Métropole Rouen Normandie headquarters were inspired by Monet

by Michelle Koh Morollo on Jan 29, 2018 in Architecture , Top Story
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Inspired by the works of painter Claude Monet, the headquarters of Métropole Rouen Normandie helps create a cohesive identity for a burgeoning port district in the French city

On the left bank of the River Seine in Rouen is a dazzling new building inspired by impressionist painter Claude Monet's famous series depicting the city's cathedral. Designed by Paris-based practice Jacques Ferrier Architecture, the building is the new headquarters of the Métropole Rouen Normandie – an administrative organisation that manages urban planning for 71 municipalities in the Normandy region.


Reminiscent of the works of French impressionists, in particular Claude Money, the building’s innovative skin reflects the light from the surface of the river below and the changing Normandy sky Photo: Luc Noegly

Covered with scale-like panels of subtly tinted glass, the building's dynamic, eye-catching horizontal profile provides a striking yet harmonious contrast to the many structures at the port site where it is located. The oblique angles of the headquarters mimic the silhouettes of cranes or the bows of ships, resulting in a visual language that complements the grand Pont Gustave-Flaubert and the urban waterfront of this part of the city.


Jacque Ferrier describes the terraces as “a sort of wonderful halfway space, somewhere between the building and its second envelope of coloured glass” Photo: Luc Noegly

"The client's brief was to pool the central services of Métropole – which were previously spread over four sites in the city of Rouen – into a singular energy-efficient building, which will stimulate the future growth of the Gustave Flaubert eco-district," says Ferrier, principal of his eponymous firm. "The main idea was to unite all the dynamism along various sites along the port."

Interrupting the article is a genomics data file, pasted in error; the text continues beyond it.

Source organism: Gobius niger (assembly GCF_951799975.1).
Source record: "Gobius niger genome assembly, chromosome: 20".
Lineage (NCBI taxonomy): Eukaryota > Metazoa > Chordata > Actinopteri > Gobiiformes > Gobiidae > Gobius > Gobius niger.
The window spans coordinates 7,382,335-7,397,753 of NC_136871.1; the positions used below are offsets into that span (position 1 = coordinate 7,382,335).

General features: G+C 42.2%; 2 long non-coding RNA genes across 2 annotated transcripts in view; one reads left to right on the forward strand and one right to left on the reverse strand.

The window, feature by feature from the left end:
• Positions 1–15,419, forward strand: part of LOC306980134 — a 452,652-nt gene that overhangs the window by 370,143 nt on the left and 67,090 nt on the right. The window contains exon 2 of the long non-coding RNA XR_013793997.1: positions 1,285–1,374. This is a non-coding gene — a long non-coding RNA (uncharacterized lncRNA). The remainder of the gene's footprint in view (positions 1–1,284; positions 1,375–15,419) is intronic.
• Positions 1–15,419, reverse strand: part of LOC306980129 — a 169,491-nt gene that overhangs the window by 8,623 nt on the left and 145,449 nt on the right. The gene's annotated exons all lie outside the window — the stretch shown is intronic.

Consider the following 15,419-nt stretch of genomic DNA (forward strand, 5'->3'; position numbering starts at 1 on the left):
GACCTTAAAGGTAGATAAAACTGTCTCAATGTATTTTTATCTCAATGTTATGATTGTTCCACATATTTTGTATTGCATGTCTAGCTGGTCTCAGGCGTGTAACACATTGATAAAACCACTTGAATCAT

The most captivating aspect of the project is no doubt its multi-faceted, transparent double-layered facade. Such schemes are a recurring theme for Ferrier, who often uses filters, porosity, layering and open envelopes in his cutting-edge, contemporary projects such as the headquarters of Champagne house Piper-Heidsieck, in Reims.


The building overlooks the River Seine, the old town and the cathedral Photo: Luc Noegly

The scale-like panels on the facade of Métropole Rouen Normandie are coated with a layer of metal oxide, delivering a colourful, iridescent appearance. Reminiscent of the works of the French impressionist painters – in particular Claude Monet – the building's innovative skin reflects the light from the changing Normandy sky and the surface of the river below. From the inside however, the colours disappear, leaving the light in work areas unaffected.


The scale-like panels of the facade are coated with a layer of metal oxide, which gives them a colourful, iridescent appearance Photo: Luc Noegly

Ferrier says the facade's design was largely inspired by Monet's paintings of the portal of Rouen Cathedral. "In this series of paintings, all seen from the same angle, Monet shows how the same facade constantly changes colour depending on the day, the season, the time," he observes. "So, with the facade of the headquarters of the Métropole, I decided to reproduce this impression using a modern technique with iridescent dichroic solar panels to create the impressionist facade, which constantly changes its colours to blend in with the shifting shades of the sky and the River Seine.”

This is an excerpt from “Impressions of Rouen", an article from the January/February issue of Perspective magazine.

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